Ice Cream and Cigarettes

"Mama, can we have our ice cream now?"

This was how my day began, at 5:57 a.m.

I am, admittedly, an idiot for having bribed my children - in a moment of you-can't-look-like-Neanderthals lunacy - with first-thing-in-the-morning bites of ice cream if they let me cut their finger and toe nails last night before bed. "Sweet," I thought. "I'll get to be the fun mom. Maybe this will make it into the Happy Memories folder in their minds."

I know they've started filing systems. They're my children, after all.

"Yes, just let me finish peeing," I said as I finished scrolling through Facebook in the dark, cozy bathroom. I've learned to lock the door. I am no longer an amature.

The three of us herded ourselves into the pantry and gathered around the chest freezer. All of the spoons were dirty and so I had two forks in my hand. I scooped a bite out for Osi. "That's all?" he said. "Either eat that or don't have ice cream in the morning," I said. I scooped Isla's out, and was immediately met with, "Osi has mooooore than me." The fact that she sounded like she was doing a Caillou impression made me want to run away. "No he doesn't. Not everything can be exactly the same. your ice cream," I said, quickly realizing that I wasn't caffeinated and was therefore unable to deal with problems of unfairness without contradicting myself.

She then promptly dropped her ice cream on the floor.

I went and got her another scoop. "That's not faaair," whined Osi, "I WANT MORE, TOO!"

"Yours didn't fall on the ground. You just ate your ice cream."

He screamed, threw his fork on the floor, and stormed out of the kitchen. He came back a few seconds later with his bright orange Dora the Explorer gardening gloves and threw them at me. I stood still and tried to make my face look like an angry bull's face might look. I don't think I succeeded, as he then picked up a dish towel and threw that at me, too.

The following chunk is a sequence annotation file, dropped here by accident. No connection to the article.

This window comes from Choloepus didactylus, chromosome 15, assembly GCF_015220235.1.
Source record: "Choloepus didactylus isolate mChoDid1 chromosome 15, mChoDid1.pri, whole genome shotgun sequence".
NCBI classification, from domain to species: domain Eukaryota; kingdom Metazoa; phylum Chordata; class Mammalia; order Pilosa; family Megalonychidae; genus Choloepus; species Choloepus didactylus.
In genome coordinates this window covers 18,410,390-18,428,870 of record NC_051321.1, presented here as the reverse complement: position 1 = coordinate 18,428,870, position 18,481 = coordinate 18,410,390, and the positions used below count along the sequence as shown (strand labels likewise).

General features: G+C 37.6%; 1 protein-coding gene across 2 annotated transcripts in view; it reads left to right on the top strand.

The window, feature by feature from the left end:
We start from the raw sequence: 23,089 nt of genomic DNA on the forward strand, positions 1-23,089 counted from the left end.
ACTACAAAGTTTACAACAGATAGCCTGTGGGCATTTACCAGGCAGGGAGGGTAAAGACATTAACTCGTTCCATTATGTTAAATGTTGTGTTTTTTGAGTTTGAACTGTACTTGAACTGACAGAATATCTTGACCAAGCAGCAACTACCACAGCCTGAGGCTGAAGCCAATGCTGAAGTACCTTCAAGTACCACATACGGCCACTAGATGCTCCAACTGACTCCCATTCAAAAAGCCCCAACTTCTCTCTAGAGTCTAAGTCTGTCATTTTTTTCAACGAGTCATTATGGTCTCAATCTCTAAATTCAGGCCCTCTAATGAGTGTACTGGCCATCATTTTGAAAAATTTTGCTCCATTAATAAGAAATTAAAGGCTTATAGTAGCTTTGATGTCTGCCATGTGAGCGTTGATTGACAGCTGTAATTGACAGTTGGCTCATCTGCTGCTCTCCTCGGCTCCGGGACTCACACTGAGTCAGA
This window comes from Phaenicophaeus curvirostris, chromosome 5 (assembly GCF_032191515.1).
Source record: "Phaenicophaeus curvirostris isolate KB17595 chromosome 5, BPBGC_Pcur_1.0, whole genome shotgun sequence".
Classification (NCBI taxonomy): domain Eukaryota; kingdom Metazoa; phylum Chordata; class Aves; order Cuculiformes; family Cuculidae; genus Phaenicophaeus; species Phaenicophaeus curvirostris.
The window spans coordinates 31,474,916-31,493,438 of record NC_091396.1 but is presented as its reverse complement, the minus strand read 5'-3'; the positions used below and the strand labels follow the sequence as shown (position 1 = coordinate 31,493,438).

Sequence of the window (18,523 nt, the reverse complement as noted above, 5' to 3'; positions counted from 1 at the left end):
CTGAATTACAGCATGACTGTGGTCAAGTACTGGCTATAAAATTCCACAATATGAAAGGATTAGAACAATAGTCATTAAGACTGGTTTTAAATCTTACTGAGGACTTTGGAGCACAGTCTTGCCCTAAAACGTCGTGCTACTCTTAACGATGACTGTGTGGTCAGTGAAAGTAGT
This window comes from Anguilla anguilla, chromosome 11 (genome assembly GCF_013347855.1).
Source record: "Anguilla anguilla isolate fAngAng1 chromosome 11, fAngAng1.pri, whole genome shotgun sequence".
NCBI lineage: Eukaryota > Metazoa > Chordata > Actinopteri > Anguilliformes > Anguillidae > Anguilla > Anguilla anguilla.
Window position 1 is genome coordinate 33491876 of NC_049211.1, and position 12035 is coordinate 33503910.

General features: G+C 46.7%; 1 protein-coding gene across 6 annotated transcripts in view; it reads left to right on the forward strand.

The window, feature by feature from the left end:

"The ice cream's going in the trash," I said, noting, in real time, that I was quickly going down the tit-for-tat route with my four year old, aware that I was about to move from Conscious Parenting to the less effective and more this-is-way-more-about-your-shit-than-the-situation-you're-currently-dealing-with sort of parenting I'll call Childish Parenting - the kind of parenting that makes us more like peers to our children than safe, solid grown-ups.

"FINE. I DON'T CARE. THROW IT AWAY! YOU'RE THE WORST MAMA I COULD EVER ASK FOR!" he shouted. The "you're the worst mama I could ever ask for" isn't new, and is usually balanced nicely with "you're the best mama I could ever ask for", which is what I heard the night before when I told him he'd get a bite of ice cream in the morning.

"Yup. I'm the worst mama ever. I give you ice cream in the morning. I'm horrible."

We then moved on to papers that weren't supposed to be scribbled on being scribbled on, a meltdown because I suggested to Isla that more words could perhaps be fit on a page if the words were written smaller - "I DON'T KNOW HOW TO WRITE SMALLER!" she cried - and a standoff over a water bottle (the nasty one in the dishwasher was the only one he could possibly use. I am an idiot for not understanding this.)